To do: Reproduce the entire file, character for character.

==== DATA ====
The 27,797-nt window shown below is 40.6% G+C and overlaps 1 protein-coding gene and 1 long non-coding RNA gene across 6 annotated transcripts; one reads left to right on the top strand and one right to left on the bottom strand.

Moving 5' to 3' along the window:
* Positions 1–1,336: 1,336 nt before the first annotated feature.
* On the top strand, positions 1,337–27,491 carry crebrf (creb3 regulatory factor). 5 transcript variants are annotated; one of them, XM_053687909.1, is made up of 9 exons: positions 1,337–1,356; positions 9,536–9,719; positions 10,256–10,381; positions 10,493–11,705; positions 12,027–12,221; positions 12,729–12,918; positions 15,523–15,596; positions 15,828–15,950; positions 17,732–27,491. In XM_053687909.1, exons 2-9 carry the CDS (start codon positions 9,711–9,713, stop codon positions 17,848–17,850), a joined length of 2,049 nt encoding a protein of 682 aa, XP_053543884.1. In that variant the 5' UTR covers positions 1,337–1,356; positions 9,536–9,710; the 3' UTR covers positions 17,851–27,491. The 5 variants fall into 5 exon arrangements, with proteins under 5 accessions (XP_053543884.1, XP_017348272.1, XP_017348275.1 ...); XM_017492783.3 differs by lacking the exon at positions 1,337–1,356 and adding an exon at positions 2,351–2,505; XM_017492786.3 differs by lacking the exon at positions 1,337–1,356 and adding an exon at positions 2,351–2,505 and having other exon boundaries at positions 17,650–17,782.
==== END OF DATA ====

The 27,797-nt window shown below is 40.6% G+C and overlaps 1 protein-coding gene and 1 long non-coding RNA gene across 6 annotated transcripts; one reads left to right on the top strand and one right to left on the bottom strand.

Moving 5' to 3' along the window:
* Positions 1–1,336: 1,336 nt before the first annotated feature.
* On the top strand, positions 1,337–27,491 carry crebrf (creb3 regulatory factor). 5 transcript variants are annotated; one of them, XM_053687909.1, is made up of 9 exons: positions 1,337–1,356; positions 9,536–9,719; positions 10,256–10,381; positions 10,493–11,705; positions 12,027–12,221; positions 12,729–12,918; positions 15,523–15,596; positions 15,828–15,950; positions 17,732–27,491. In XM_053687909.1, exons 2-9 carry the CDS (start codon positions 9,711–9,713, stop codon positions 17,848–17,850), a joined length of 2,049 nt encoding a protein of 682 aa, XP_053543884.1. In that variant the 5' UTR covers positions 1,337–1,356; positions 9,536–9,710; the 3' UTR covers positions 17,851–27,491. The 5 variants fall into 5 exon arrangements, with proteins under 5 accessions (XP_053543884.1, XP_017348272.1, XP_017348275.1 ...); XM_017492783.3 differs by lacking the exon at positions 1,337–1,356 and adding an exon at positions 2,351–2,505; XM_017492786.3 differs by lacking the exon at positions 1,337–1,356 and adding an exon at positions 2,351–2,505 and having other exon boundaries at positions 17,650–17,782.